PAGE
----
53 3.3. CONNECTION BETWEEN THE LIMIT OF A FUNCTION AND THE LIMIT OF A SEQUENCE Exercise Let {a n } n=1, {b n } n=1, and {c n } n=1 be as in the previous exercise. (a) Compare {a n } n=1 and {c n } n=1. (b) Let ɛ > 0 be arbitrary. Show that there is a positive integer N such that if n N then f(c n ) L < ɛ. (c) Let N 1 be a positive integer such that N 1 N 2. Show that if n N 1 then f(a n ) L < ɛ. Hence, lim n f(a n ) = L. (d) Show that lim n f(b n ) = L. Thus, by Exercise 2.1.6, we must have L = L = L. Exercise Prove that if a function f satisfies property (P) then lim x a f(x) exists. Hint: Use Exercise

54 50 CHAPTER 3. LIMITS Practice Problems Exercise Consider the function f : R R defined by { sin 1 if x 0 f(x) = x 1 if x = 0. Let {a n } n=1 and {b n } n=1 be the two sequences defined by a n = 1 and 2nπ 1 b n = (2n+ 1 )π. Clearly, a n, b n 0 for all n N, a n 0 and b n 0. Show 2 that lim x 0 f(x) does not exist. Exercise Let {a n } n=1 be a sequence such that a n 2 for all n N and lim n a n = 2. (a) Find lim n a 2 n 4 a n+2 = 4. (b) Find lim x 2 x 2 4 x+2. Exercise Consider the floor function f : [0, 1] R given by f(x) = x, where x denote the largest integer less than or equal to x. Find lim x 1 x using sequences. Exercise Consider the floor function f : R R given by f(x) = x, where x denote the largest integer less than or equal to x. (a) Let a n = 1 1 n and b n = n for all n N. Find lim n f(a n ) and lim n f(b n ). (b) Does lim x 1 x exist?

55 Chapter 4 Continuity 4.1 Continuity of a Function In this section we introduce the notion of continuity of a function and study the various equivalent definitions of this notion. Definition Let f be a real-valued function with domain D and a a point in D. We say that f is continuous at a if and only if for any given ɛ we can find δ = δ(ɛ) > 0 such that for all x in D if x a < δ then f(x) f(a) < ɛ. If f is continuous at every point in D, then we say that f is continuous in D. Exercise Show that the function f(x) = x 2 is continuous at x = 0. The next result provides a definition of continuity in terms of limits. Exercise Show that f is continuous at x = a if and only if lim x a f(x) = f(a). Definition A function f that is not continuous at a is said to be discontinuous there. In terms of Definition 4.1.1, f is discontinuous at x = a if and only if there is an ɛ > 0 such that for all δ > 0 there is an x = x δ in D such that x a < δ and f(x) f(a) ɛ. 51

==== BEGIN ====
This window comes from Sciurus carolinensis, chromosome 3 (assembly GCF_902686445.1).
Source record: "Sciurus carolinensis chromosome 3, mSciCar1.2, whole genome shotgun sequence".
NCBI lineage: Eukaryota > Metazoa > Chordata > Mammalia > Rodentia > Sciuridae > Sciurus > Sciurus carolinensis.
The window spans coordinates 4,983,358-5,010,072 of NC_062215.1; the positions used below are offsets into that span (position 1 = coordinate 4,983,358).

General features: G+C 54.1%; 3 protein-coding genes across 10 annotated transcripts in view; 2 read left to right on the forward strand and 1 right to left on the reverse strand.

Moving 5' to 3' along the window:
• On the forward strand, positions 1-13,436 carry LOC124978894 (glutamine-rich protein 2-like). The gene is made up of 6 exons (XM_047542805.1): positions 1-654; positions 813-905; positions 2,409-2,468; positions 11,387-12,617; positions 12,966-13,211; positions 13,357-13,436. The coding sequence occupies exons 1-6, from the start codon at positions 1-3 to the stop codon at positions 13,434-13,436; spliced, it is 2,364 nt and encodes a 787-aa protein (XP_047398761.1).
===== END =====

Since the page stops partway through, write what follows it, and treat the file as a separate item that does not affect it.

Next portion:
56 52 CHAPTER 4. CONTINUITY Exercise Consider the function f(x) = Show that f is discontinuous at x = 2. { x 2 4 x 2 if x 2 0 if x = 2. Exercise Suppose that f is discontinuous at x = a. (a) Show that there is a sequence {a n } n=1 of elements in D such that 0 a n a < 1 n and f(a n) f(a) ɛ. (b) Show that lim n a n a = 0. (c) Show that lim n a n = a. The next two results provide a definition of continuity in terms of sequences. Exercise Suppose that f is continuous at x = a. Let {a n } n=1 be a sequence of elements in D converging to a. (a) Let ɛ > 0 be given. Show that there is a δ > 0 such that for any x in D such that x a < δ we have f(x) f(a) < ɛ. (b) With the ɛ and δ as in (a), show that there is a positive integer N such that if n N then a n a < δ. (c) Conclude that lim n f(a n ) = f(a). Exercise Suppose that for any sequence {a n } n=1 of elements in D that converges to a, the sequence {f(a n )} n=1 converges to f(a). Then either f is continuous at a or f is discontinuous at a. (a) Suppose that f is discontinuous at a. Show that there is an ɛ > 0 and a sequence {a n } n=1 of elements in D such that lim n a n = a and f(a n ) f(a) ɛ for all n 1. (b) Show that lim n f(a n ) = f(a). (c) Show that by (a) and (b) we conclude that ɛ 0, a contradiction. Thus, f must be continuous at x = a.

57 4.1. CONTINUITY OF A FUNCTION 53 Practice Problems Exercise Consider the function f(x) = { 1 if x 0 0 if x < 0. (a) Let a n = 1 n. Find lim n a n and lim n f(a n ). (b) Is f continuous at x = 0? Exercise Give an example of a continuous function f : R R and a sequence {a n } n=1 such that lim n f(a n ) exists, but lim n a n does not exist. Exercise Determine the values of a and b that makes the function f continuous everywhere. 2 sin x if x < 0 x f(x) = a if x = 0 b cos x if x > 0. Exercise Using the ɛ-δ definition of continuity show that f(x) = x 3 is continuous at x = 1. Hint: x 3 1 = (x 1)(x 2 + x + 1). Exercise Consider the function f(x) = cos ( 1 x). (a) Let a n = 1 and b 2nπ n = 1 (n+ 1 )π. Find lim n a n, lim n b n, lim n f(a n ), 2 and lim n f(b n ). (b) Is f continuous at x = 0? Exercise Consider the function { ( x sin 1 ) if x 0 f(x) = x 0 if x = 0. Show that this function is continuous at x = 0 by using the ɛ-δ definition. Exercise Prove that if f is continuous at x = a so does f. Hint: Exercise